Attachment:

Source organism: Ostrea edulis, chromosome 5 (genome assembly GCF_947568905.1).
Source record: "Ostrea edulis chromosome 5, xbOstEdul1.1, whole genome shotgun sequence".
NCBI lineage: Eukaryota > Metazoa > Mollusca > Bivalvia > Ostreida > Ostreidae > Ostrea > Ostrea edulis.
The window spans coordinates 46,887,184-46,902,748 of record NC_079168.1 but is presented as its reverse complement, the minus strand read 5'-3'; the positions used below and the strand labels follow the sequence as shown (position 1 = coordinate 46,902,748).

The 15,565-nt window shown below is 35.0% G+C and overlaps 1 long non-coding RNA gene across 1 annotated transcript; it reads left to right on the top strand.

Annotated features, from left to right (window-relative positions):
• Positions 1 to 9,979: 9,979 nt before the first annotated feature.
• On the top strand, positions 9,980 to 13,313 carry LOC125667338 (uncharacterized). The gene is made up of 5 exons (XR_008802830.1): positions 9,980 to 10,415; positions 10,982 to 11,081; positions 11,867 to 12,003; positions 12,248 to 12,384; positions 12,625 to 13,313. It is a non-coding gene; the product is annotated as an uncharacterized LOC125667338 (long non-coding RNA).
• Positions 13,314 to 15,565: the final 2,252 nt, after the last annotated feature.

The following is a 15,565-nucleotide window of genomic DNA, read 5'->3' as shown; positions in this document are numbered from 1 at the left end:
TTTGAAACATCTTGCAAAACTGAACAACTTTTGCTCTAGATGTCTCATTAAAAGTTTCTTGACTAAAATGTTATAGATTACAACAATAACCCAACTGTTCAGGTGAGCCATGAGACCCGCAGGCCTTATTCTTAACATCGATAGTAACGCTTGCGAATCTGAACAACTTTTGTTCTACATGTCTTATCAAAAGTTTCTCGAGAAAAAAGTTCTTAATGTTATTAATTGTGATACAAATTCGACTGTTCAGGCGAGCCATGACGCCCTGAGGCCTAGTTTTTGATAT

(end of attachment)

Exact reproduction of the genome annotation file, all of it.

Source organism: Ostrea edulis, chromosome 5 (genome assembly GCF_947568905.1).
Source record: "Ostrea edulis chromosome 5, xbOstEdul1.1, whole genome shotgun sequence".
NCBI lineage: Eukaryota > Metazoa > Mollusca > Bivalvia > Ostreida > Ostreidae > Ostrea > Ostrea edulis.
The window spans coordinates 46,887,184-46,902,748 of record NC_079168.1 but is presented as its reverse complement, the minus strand read 5'-3'; the positions used below and the strand labels follow the sequence as shown (position 1 = coordinate 46,902,748).

The 15,565-nt window shown below is 35.0% G+C and overlaps 1 long non-coding RNA gene across 1 annotated transcript; it reads left to right on the top strand.

Annotated features, from left to right (window-relative positions):
• Positions 1 to 9,979: 9,979 nt before the first annotated feature.
• On the top strand, positions 9,980 to 13,313 carry LOC125667338 (uncharacterized). The gene is made up of 5 exons (XR_008802830.1): positions 9,980 to 10,415; positions 10,982 to 11,081; positions 11,867 to 12,003; positions 12,248 to 12,384; positions 12,625 to 13,313. It is a non-coding gene; the product is annotated as an uncharacterized LOC125667338 (long non-coding RNA).
• Positions 13,314 to 15,565: the final 2,252 nt, after the last annotated feature.

The following is a 15,565-nucleotide window of genomic DNA, read 5'->3' as shown; positions in this document are numbered from 1 at the left end:
TTTGAAACATCTTGCAAAACTGAACAACTTTTGCTCTAGATGTCTCATTAAAAGTTTCTTGACTAAAATGTTATAGATTACAACAATAACCCAACTGTTCAGGTGAGCCATGAGACCCGCAGGCCTTATTCTTAACATCGATAGTAACGCTTGCGAATCTGAACAACTTTTGTTCTACATGTCTTATCAAAAGTTTCTCGAGAAAAAAGTTCTTAATGTTATTAATTGTGATACAAATTCGACTGTTCAGGCGAGCCATGACGCCCTGAGGCCTAGTTTTTGATAT